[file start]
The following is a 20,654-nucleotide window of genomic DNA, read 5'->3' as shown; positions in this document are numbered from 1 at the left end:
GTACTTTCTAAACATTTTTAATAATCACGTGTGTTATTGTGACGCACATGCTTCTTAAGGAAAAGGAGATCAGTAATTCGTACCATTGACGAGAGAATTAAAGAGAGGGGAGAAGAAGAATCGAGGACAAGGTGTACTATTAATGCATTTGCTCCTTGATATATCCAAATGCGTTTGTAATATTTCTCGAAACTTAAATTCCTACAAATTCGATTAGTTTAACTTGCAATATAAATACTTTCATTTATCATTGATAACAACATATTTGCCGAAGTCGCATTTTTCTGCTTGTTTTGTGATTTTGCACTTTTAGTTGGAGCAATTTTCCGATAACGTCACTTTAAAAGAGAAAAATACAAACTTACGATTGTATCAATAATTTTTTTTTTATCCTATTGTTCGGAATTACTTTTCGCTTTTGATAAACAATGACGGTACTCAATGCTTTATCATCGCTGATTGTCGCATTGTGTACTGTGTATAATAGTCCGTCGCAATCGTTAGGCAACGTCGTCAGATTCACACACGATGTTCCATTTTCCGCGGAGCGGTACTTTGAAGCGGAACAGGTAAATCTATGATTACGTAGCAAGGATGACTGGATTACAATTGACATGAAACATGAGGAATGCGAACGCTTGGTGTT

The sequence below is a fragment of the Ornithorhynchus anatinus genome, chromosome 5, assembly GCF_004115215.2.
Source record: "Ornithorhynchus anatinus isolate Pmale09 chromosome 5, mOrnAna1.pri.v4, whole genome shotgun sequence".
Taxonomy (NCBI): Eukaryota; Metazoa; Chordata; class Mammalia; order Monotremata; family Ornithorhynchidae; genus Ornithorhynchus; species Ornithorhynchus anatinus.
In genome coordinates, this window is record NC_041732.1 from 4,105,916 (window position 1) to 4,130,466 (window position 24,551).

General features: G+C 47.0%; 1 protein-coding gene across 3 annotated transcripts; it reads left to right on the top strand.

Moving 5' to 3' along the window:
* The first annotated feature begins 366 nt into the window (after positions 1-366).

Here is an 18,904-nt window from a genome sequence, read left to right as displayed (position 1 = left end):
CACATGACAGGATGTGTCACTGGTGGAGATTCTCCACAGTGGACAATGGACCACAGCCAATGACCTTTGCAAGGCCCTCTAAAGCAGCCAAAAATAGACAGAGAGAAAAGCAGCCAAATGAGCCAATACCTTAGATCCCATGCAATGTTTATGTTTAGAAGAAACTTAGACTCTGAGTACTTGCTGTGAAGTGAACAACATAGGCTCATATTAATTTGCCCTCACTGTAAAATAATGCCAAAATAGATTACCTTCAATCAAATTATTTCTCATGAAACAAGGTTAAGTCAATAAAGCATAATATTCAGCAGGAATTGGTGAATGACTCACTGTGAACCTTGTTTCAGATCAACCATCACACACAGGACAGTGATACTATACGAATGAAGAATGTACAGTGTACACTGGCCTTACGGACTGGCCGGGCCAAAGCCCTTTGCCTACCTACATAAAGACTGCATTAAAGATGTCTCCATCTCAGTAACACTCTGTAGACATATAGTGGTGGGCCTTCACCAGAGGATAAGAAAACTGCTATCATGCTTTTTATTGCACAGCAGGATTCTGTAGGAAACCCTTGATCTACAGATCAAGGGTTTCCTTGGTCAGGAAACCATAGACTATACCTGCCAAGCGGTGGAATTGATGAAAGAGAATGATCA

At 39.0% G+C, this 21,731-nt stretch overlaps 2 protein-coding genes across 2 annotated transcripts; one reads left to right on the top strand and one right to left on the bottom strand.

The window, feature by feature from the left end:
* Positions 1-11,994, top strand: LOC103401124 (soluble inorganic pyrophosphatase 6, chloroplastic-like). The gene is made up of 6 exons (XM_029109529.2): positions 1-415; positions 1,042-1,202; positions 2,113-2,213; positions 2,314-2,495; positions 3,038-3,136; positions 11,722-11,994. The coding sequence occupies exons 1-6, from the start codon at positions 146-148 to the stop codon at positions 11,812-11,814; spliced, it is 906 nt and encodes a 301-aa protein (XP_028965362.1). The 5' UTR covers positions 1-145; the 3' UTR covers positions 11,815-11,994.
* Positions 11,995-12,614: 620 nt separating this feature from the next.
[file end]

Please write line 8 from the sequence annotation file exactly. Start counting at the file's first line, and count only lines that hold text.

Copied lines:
Moving 5' to 3' along the window: